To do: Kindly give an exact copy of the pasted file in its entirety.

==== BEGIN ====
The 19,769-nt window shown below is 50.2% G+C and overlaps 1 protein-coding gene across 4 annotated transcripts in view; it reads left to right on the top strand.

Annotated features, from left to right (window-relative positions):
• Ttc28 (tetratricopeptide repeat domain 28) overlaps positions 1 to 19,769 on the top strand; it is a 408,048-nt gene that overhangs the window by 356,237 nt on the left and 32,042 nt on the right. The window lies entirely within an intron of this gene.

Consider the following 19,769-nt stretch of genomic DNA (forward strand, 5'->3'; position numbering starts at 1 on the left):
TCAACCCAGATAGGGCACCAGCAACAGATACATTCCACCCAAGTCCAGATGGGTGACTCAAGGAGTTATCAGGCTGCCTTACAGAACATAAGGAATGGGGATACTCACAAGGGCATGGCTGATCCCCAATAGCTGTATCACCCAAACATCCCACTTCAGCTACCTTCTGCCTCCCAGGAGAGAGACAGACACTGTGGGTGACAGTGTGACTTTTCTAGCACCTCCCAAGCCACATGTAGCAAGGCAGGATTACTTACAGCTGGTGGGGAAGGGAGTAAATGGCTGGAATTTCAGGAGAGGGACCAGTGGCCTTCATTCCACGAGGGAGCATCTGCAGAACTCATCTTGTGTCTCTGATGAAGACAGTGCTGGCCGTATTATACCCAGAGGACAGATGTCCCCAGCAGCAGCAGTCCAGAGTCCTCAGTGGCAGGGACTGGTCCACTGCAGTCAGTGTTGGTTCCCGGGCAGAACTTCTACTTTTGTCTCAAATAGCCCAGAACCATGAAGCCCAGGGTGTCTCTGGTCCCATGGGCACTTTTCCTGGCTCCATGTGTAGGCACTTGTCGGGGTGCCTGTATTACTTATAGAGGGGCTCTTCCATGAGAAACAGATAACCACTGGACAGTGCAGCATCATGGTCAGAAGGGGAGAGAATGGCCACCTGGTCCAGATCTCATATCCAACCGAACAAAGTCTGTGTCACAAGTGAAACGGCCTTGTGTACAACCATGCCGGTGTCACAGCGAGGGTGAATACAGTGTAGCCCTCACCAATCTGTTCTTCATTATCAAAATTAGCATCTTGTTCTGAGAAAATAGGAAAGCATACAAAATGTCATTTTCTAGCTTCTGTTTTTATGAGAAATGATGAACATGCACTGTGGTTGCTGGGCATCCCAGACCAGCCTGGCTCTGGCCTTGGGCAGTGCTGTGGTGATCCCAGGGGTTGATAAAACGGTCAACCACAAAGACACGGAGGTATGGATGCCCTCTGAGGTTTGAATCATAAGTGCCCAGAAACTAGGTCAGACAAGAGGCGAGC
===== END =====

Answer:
The 19,769-nt window shown below is 50.2% G+C and overlaps 1 protein-coding gene across 4 annotated transcripts in view; it reads left to right on the top strand.

Annotated features, from left to right (window-relative positions):
• Ttc28 (tetratricopeptide repeat domain 28) overlaps positions 1 to 19,769 on the top strand; it is a 408,048-nt gene that overhangs the window by 356,237 nt on the left and 32,042 nt on the right. The window lies entirely within an intron of this gene.

Consider the following 19,769-nt stretch of genomic DNA (forward strand, 5'->3'; position numbering starts at 1 on the left):
TCAACCCAGATAGGGCACCAGCAACAGATACATTCCACCCAAGTCCAGATGGGTGACTCAAGGAGTTATCAGGCTGCCTTACAGAACATAAGGAATGGGGATACTCACAAGGGCATGGCTGATCCCCAATAGCTGTATCACCCAAACATCCCACTTCAGCTACCTTCTGCCTCCCAGGAGAGAGACAGACACTGTGGGTGACAGTGTGACTTTTCTAGCACCTCCCAAGCCACATGTAGCAAGGCAGGATTACTTACAGCTGGTGGGGAAGGGAGTAAATGGCTGGAATTTCAGGAGAGGGACCAGTGGCCTTCATTCCACGAGGGAGCATCTGCAGAACTCATCTTGTGTCTCTGATGAAGACAGTGCTGGCCGTATTATACCCAGAGGACAGATGTCCCCAGCAGCAGCAGTCCAGAGTCCTCAGTGGCAGGGACTGGTCCACTGCAGTCAGTGTTGGTTCCCGGGCAGAACTTCTACTTTTGTCTCAAATAGCCCAGAACCATGAAGCCCAGGGTGTCTCTGGTCCCATGGGCACTTTTCCTGGCTCCATGTGTAGGCACTTGTCGGGGTGCCTGTATTACTTATAGAGGGGCTCTTCCATGAGAAACAGATAACCACTGGACAGTGCAGCATCATGGTCAGAAGGGGAGAGAATGGCCACCTGGTCCAGATCTCATATCCAACCGAACAAAGTCTGTGTCACAAGTGAAACGGCCTTGTGTACAACCATGCCGGTGTCACAGCGAGGGTGAATACAGTGTAGCCCTCACCAATCTGTTCTTCATTATCAAAATTAGCATCTTGTTCTGAGAAAATAGGAAAGCATACAAAATGTCATTTTCTAGCTTCTGTTTTTATGAGAAATGATGAACATGCACTGTGGTTGCTGGGCATCCCAGACCAGCCTGGCTCTGGCCTTGGGCAGTGCTGTGGTGATCCCAGGGGTTGATAAAACGGTCAACCACAAAGACACGGAGGTATGGATGCCCTCTGAGGTTTGAATCATAAGTGCCCAGAAACTAGGTCAGACAAGAGGCGAGC